How to Find the Ideal Bar Manager for Your Restaurant

By Dana Krook

Bar manager standing behind bar

A great bar manager knows so much more than how to make a killer cocktail. They also know how to manage stock, your staff, your menu, your customers, and your sales. Your bar manager shouldn’t be the master of one trade; they must be a jack of all.

 In this post we’ll tell you how to find your star bar manager. We’ll share which personal attributes they should have and what kind of experience they need under their belt. Then we’ll give you some interview questions to ask so you can extract the information you need from your candidates to make your final decision.

You know better than anyone – the people you hire can make or break your business. So let’s get you off on the right foot to finding your star player at the bar!

Personal Attributes

Your bar manager candidate may have a great resume, but do they have the right personality for the job? A bar manager needs a mix of social intelligence, organizational skills, attention to detail, and business savvy to manage a fast-moving bar.

Here are 11 qualities to screen for when you’re looking for your ideal bar manager.

Cool under pressure: The best bar managers are calm when they’re in the weeds, no matter how busy the night. They cope well with stress and do what needs to be done, whether that means getting their hands dirty when an employee calls in sick at the last minute or delegating responsibilities when the bar gets unexpectedly rammed. 

Rational and reasonable: On a busy night, it’s common for tension between staff to reach a tipping point. Your bar manager must be able to diffuse emotional conflicts and direct staff to the task at hand. They must also be able to lead by example when handling an unruly customer who’s probably had one too many, or smooth over customer service errors so that unhappy guests leave satisfied.

Strategic with delegation: The ideal candidate will have four arms and two brains…  And when that’s not possible, they’ll know when to delegate tasks to trusted staff members to free up their own time for managerial priorities.

Multitasker extraordinaire: They can juggle a packed wood of demanding customers, staff questions, and a never-ending chit waterfall – all while keeping high-level managerial tasks in mind, like managing stock levels and preventing bottlenecks.

Creative: Your bar manager will likely be in charge of crafting the drink menu with the restaurant sommelier, if you have one. They’ll need to think creatively about cocktail recipes while researching the latest trends in cocktails, beer, spirits, and wine. Your star bar manager will know how to give customers what they want while staying on brand. (While the ever-complicated Rum Martinez might look cool with its smoke diffuser and lit cigar, it might not be a the most practical drink to add to your menu.)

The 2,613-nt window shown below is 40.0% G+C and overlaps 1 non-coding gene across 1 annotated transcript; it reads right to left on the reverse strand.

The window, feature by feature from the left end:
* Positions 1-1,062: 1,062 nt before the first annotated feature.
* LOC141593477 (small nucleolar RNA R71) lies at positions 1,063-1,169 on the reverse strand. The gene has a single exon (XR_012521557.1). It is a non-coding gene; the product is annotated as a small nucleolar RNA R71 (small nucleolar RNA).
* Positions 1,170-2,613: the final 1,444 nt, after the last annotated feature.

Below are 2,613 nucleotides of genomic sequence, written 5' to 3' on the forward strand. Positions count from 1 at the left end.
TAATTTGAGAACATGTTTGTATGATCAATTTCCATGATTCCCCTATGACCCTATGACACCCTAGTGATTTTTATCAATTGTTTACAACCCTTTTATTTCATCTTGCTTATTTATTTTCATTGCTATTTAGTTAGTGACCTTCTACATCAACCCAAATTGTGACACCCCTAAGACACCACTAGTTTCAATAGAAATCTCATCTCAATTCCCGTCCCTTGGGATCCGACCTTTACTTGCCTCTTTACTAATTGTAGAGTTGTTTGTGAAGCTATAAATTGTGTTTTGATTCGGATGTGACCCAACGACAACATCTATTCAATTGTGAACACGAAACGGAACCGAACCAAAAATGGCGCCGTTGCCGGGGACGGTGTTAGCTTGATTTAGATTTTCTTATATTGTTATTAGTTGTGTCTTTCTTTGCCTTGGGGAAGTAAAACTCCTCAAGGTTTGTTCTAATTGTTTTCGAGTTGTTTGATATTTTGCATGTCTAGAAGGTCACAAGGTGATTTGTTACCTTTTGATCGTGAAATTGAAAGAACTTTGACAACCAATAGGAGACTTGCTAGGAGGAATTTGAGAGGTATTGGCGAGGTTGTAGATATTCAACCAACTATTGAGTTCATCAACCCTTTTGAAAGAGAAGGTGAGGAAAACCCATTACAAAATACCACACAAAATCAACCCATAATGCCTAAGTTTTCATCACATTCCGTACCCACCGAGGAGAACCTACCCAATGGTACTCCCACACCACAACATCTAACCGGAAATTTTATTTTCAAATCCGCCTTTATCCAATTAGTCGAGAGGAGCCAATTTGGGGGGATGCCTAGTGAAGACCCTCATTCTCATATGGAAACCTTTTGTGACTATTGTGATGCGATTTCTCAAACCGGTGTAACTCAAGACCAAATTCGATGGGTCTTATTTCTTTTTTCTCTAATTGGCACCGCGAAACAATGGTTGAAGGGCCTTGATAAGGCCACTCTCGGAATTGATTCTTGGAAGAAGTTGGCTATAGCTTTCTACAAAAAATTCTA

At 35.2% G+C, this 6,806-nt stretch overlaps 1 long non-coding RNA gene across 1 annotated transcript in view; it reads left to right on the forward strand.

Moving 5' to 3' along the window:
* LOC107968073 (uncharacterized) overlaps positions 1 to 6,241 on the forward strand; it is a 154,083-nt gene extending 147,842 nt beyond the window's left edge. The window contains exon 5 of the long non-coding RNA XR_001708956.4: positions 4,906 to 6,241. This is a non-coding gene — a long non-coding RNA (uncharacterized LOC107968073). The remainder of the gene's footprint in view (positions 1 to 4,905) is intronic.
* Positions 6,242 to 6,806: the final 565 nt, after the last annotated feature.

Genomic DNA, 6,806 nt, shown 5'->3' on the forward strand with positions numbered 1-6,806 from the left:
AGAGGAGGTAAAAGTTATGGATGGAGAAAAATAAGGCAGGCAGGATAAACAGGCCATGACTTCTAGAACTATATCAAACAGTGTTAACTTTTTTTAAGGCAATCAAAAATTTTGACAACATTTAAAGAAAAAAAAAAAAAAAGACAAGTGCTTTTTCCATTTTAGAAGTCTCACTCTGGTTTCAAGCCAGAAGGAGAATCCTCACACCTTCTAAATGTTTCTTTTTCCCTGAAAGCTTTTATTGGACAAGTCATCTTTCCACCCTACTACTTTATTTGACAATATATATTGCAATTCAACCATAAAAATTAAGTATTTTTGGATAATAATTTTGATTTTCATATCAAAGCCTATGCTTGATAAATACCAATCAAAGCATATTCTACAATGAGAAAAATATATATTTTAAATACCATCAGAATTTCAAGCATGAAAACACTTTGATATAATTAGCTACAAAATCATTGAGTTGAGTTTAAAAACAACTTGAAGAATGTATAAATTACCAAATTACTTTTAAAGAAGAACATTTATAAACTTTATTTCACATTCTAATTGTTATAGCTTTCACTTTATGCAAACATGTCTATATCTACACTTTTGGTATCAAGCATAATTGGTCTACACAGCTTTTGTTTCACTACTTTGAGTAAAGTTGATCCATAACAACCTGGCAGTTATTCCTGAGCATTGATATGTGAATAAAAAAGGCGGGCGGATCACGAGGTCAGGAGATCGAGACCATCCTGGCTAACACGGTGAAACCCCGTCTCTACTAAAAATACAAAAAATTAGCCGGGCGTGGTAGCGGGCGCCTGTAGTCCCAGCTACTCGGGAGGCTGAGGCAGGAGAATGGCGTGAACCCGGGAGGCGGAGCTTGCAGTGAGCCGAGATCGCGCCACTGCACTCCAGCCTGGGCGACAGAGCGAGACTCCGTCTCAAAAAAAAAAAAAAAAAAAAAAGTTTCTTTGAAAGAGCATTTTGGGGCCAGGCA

Star teaching skills: Great bar managers run on the ethos, “Teach a man to fish, feed him for life.” Bar managers must be passionate about training staff so your whole team can become the well-oiled machine it should be.

Energy for days: Sixty-hour weeks? Double shifts? Split shifts? Close to open? Your bar manager must be a machine, able to work long hours and longer weeks. You need someone energetic, passionate, and dedicated.

Great listener: Bar managers know when to speak less and listen more. Essential to any customer service position, your candidate should be able to discern what customers and staff are really saying, whether that’s airing the big game or scheduling a team that jams well together.

Problem solver: When the vodka runs dry… When the chit paper gets jammed… When the dining room’s on fire… Bar managers need to think on their feet, all day long. They need to know how to solve a problem right away and take steps to make sure it doesn’t happen again.

Team leader mentality: Bar managers must be as encouraging and supportive as they are stringent and authoritative. While every manager has their own style, cultivating a healthy team means leading by example, upholding the values of the restaurant, and acting as a supportive and fair leader for every bar staff member.

Business savvy: Your bar manager must always have the bottom line in mind. They need to know, for instance, that scheduling is as much about minimizing labor costs as it is about streamlining processes. They need to understand that inventory management isn’t just about filling the fridge, but also about analyzing demand and consumption. Finally, when they’re crafting the drink menu, they can be creative while maximizing available resources for ROI, profits, and taste. 

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What came first, experience or personality? Just as the ideal bar manager will have the personal qualities to manage a bar’s ecosystem, they’ll have the proven experience to back up their natural abilities. Here are some resume items you should look for.

Well-rounded restaurant experience: From bar back to host to dining room server and bartender, an ideal bar manager candidate has experience in most FOH positions. Why is well-rounded experience so important? Because the bar affects every part of restaurant operations and every customer who walks through the door. Experience in multiple establishments is also crucial so you know you’re getting someone with a sense of what several bars look like, from the well-oiled machines of the world to the outright train wrecks.